Abstract: Numerous methods and biological networks have been used to model intracellular signal transduction, but so far the clinical applicability of these approaches remained rather limited. Here we describe a novel system (Turbine, http://turbine.hu) for the reliable simulation of intracellular signaling which required, first, to utilize a large, fully dynamically reviewed, manually curated network of major human signaling pathways and their transcriptional regulatory mechanisms, and second, to run ensembles of simulations and extract the resulting attractors - steady states - of the system. The software finds the attractors of the signaling network, and correlates the attractors’ activity patterns with the activity of biological processes, like apoptosis or proliferation. By combining a large set of steady states, we were able to map the cellular attractor landscapes, which varied depending on the presence of different physiological ligands, available membrane receptors, or - most importantly regarding the clinical applicability - mutated proteins. This approach, combined with additional omics data layers (such as cancer genomic and transcriptomic profiles) and artificial intelligence systems made Turbine able to predict potential mono- or combination drug therapies on a personalized basis.
Laszlo Kovacs (University of West Hungary, Department of Applied Lingusitics): Linguistic networks
Abstract: Network structures are not new in linguistics: since the 1960’s networks are used to explain linguistic phenomenon. In the first part of the lecture a broad picture of linguistic network research will be given, showing where networked structures in language exist. The main focus of the lecture is on the networked structures of the mind: it will be shown on the example of the Hungarian database "ConnectYourMind" which structures in the mental lexicon ("dictionary of mind") exist. The presented results are joint works done with Andras Bota, Laszlo Hajdu and Miklos Kresz (University of Szeged) and with Peter Pollner and Katalin Orosz (Eotvos University).
Gyorgy Turan (University of Szeged and University of Illinois at Chicago): Betweenness centrality
Abstract: The betweenness centrality of a vertex in a network measures the number of shortest paths containing the vertex. The local version considers only shortest paths of bounded length. We review related results, and then discuss the behavior of the local version for trees, including worst-case and scale-free random trees. Joint work with Ben Fish and Rahul Kushwaha.
Nandor Poka, (research assistant (Department of Applied Informatics) and doctoral candidate (Doctoral School of Multidisciplinary Medical Science) University of Szeged): Combinatorial Scientific Computing and (Computational) Biology: When the demand meets the offer
Abstract: With the rise of the BigData and High-Performance Computing era, came the flourishing of many fields of science, including Combinatorial Scientific Computing. Both the business and scientific community produces such vast amounts of data, that new technologies and algorithms are required to analyze them. To efficiently utilize highly parallel computers or clusters, tasks must be decomposed and the data must be partitioned, and these involve graph algorithms themselves. Combinatorial Scientific Computing methods have been used for eg. in the aforementioned load distribution, automatic differentiation, statistical physics, and other enigmatic areas. However more “life-like” applications of these methods were and are put to use in other fields of science like modern biology. In our talk we will present various biological problems (both “old” and more recent) that can be fairly easily represented with mathematical objects such as graphs and matrices. Our main focus of these problems will be the present and future challenges of Next-Generation Sequencing, and how to tackle them using Data Science and Combinatorial Scientific Computing.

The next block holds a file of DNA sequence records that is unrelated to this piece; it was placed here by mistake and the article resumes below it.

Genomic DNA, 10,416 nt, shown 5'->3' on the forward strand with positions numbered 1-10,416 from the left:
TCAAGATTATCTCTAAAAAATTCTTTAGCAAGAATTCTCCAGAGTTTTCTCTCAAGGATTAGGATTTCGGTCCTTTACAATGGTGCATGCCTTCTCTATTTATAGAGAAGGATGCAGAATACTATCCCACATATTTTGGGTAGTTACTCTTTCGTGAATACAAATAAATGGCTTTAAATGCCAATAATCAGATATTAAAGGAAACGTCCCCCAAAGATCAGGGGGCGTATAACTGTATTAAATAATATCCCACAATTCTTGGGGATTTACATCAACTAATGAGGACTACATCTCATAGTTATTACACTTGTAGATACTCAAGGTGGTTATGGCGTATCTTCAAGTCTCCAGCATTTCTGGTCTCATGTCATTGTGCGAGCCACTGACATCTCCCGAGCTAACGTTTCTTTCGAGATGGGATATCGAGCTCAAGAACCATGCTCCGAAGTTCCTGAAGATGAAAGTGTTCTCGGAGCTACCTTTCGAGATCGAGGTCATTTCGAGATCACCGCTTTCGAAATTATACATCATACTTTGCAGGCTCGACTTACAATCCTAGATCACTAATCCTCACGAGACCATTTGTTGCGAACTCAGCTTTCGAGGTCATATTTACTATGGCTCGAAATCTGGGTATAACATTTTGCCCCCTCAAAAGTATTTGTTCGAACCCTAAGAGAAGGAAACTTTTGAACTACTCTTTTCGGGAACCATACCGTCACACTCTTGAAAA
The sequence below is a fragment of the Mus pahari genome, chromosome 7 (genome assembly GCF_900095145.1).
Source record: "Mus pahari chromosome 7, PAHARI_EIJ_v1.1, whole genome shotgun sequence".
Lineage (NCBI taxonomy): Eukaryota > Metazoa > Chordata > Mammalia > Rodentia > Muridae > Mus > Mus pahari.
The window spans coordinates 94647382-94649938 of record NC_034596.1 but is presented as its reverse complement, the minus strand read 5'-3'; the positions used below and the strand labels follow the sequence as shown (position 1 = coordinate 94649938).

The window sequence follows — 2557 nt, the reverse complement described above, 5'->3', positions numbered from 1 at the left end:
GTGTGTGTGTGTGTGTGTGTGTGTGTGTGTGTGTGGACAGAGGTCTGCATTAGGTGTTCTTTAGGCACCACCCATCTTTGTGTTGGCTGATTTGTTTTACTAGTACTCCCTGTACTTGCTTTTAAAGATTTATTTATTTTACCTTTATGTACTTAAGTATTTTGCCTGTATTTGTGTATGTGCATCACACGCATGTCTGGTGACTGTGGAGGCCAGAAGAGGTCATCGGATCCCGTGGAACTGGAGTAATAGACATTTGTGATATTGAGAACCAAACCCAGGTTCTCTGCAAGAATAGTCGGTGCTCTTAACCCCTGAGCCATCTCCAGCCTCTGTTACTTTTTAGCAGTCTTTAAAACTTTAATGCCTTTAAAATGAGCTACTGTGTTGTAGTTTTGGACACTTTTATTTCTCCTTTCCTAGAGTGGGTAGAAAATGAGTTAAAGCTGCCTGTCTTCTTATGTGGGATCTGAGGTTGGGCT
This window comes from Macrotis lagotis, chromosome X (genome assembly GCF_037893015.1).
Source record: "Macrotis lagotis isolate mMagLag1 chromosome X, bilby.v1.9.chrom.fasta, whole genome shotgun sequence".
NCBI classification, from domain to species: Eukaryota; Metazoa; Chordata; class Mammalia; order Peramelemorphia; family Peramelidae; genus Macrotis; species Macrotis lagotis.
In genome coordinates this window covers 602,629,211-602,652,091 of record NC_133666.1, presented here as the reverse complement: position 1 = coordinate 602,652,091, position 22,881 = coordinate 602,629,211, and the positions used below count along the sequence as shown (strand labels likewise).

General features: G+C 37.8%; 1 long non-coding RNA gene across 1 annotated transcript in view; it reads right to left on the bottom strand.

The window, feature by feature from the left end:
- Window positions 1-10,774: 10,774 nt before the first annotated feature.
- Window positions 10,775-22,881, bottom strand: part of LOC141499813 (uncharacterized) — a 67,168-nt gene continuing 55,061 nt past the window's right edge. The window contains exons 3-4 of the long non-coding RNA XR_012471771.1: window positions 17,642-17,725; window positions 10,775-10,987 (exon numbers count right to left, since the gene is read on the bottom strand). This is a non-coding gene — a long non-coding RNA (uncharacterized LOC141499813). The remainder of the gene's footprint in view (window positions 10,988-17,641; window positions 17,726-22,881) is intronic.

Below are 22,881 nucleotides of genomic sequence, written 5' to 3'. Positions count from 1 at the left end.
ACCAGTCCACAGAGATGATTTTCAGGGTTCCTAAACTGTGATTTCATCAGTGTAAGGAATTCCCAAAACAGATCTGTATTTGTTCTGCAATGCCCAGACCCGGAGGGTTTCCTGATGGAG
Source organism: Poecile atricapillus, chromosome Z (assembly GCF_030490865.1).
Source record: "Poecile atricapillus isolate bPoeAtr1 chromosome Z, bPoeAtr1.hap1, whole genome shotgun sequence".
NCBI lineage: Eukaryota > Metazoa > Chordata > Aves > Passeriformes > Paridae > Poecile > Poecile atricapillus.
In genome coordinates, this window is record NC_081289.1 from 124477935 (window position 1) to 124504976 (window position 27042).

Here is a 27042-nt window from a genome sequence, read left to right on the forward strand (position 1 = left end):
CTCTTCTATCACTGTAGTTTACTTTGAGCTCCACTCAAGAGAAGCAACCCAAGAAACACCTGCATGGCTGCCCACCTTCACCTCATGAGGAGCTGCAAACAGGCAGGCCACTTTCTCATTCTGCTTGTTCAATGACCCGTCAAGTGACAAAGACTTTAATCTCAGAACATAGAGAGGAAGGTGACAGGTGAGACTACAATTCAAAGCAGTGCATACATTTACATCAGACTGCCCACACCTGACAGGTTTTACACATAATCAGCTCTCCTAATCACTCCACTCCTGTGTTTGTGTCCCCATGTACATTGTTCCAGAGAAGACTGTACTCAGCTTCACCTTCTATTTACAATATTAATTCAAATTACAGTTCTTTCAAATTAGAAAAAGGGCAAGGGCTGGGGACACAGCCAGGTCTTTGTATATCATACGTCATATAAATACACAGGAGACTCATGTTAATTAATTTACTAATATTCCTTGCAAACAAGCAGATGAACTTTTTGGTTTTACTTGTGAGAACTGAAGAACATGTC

Miklos Kresz (Department of Applied Informatics, University of Szeged; joint work with Andras Bota and Andras Pluhar): Dynamic network mining and business intelligence
Abstract: During the last decade social network analysis and mining became a key research area. Apart from the obvious applications in on-line social network services, the field plays central role in many classical business intelligence tasks such as customer attrition, risk analysis and campaign management. In order to capture the characteristics of the above problems, the dynamics of the corresponding network processes and that of the changes in the network structure needs to be studied. In this talk we will consider two relevant problems. Dynamic community detection is an algorithmic tool for the analysis of the lifetime of communities in real graphs. The study of infection processes in networks pose several algorithmic and modelling questions such as maximizing the spread of influence or approximating the real infection values. In addition to review applied models and methods, in the talk real-life applications will be also presented.
Bogdan Zavalnij(University of Pecs): Mathematical modeling of various problems by graphs and solving them with clique search
Abstract: In our talk we would like to demonstrate the modeling powers of graphs. We will demonstrate problems from different fields and show that they can be reformulated as graphs. The solution of these problems will be transformed to usual graph problems as different coloring and clique problems. The problems included in the talk will be from simple games, scheduling, stock exchange, drug design and even graph problems themselves -- including hypergraph coloring problems. We would like to show some useful techniques and also some common methods for such reformulations that could prove useful.
Christian Bongirono (University of Palermo): The dual-projection approach for bipartite networks using statistical link validation